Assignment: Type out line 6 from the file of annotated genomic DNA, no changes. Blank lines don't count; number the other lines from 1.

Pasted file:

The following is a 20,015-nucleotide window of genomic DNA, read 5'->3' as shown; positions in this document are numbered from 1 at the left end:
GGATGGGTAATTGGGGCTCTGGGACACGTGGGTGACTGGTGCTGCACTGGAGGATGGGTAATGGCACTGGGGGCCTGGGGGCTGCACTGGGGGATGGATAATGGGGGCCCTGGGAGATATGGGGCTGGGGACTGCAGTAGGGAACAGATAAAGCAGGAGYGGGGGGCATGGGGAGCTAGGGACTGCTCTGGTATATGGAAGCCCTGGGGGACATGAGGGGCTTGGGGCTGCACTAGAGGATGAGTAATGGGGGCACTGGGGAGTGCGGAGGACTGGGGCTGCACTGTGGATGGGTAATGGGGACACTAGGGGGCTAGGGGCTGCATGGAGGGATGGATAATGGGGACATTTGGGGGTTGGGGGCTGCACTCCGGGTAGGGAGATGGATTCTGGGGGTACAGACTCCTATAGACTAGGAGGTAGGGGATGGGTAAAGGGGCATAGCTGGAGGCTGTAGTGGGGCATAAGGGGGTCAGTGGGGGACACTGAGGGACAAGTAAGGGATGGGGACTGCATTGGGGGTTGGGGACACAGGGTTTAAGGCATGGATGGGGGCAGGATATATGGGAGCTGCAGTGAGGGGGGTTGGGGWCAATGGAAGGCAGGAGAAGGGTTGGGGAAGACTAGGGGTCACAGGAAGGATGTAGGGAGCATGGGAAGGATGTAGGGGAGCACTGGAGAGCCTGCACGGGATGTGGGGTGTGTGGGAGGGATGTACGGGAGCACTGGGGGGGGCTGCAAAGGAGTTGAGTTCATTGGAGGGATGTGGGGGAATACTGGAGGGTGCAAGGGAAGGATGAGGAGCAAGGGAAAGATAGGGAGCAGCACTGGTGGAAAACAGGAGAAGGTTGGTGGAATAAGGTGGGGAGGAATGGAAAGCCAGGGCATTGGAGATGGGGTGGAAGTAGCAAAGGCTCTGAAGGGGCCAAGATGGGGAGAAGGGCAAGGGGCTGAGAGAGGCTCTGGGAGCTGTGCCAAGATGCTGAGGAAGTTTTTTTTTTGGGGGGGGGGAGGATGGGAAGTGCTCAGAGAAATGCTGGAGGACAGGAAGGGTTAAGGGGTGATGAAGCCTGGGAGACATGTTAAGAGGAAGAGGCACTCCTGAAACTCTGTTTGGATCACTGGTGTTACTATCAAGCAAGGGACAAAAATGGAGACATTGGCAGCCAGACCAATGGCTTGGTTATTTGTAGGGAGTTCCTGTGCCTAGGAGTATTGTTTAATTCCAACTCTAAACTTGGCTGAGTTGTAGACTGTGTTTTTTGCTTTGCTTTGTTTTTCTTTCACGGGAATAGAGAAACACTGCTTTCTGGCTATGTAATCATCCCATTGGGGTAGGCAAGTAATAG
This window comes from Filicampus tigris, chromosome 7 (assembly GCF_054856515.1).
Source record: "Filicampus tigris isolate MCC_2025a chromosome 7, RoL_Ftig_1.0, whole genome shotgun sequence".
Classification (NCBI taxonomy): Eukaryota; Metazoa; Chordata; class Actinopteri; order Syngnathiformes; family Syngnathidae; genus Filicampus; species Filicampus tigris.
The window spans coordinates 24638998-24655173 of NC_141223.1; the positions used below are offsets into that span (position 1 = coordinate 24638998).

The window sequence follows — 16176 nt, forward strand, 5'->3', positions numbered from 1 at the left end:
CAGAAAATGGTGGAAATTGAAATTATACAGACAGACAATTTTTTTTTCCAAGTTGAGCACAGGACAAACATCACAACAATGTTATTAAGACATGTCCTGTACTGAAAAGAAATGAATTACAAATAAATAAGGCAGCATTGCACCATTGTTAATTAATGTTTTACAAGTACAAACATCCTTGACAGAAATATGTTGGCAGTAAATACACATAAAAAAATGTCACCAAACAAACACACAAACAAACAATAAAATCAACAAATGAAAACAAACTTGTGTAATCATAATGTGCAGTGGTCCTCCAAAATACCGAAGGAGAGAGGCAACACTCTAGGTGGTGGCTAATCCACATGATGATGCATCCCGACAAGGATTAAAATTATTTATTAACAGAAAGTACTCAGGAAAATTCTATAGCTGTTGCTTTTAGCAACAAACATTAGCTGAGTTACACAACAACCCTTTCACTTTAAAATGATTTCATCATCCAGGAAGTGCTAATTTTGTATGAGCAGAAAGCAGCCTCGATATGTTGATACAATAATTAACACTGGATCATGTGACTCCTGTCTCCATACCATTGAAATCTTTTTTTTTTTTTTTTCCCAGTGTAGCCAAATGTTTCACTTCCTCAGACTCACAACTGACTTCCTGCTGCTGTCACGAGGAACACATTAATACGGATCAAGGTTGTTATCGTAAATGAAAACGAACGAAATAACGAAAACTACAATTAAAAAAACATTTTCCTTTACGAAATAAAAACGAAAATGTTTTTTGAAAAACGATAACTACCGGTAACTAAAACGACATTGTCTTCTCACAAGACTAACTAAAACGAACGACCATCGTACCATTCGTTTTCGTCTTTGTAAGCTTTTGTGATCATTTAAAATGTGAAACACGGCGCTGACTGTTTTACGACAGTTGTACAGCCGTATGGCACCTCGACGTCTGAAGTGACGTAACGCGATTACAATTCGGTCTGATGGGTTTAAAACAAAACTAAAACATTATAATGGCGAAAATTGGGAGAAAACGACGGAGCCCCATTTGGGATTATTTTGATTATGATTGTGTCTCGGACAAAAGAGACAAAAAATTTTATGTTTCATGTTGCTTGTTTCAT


The window spans coordinates 24638998-24655173 of NC_141223.1; the positions used below are offsets into that span (position 1 = coordinate 24638998).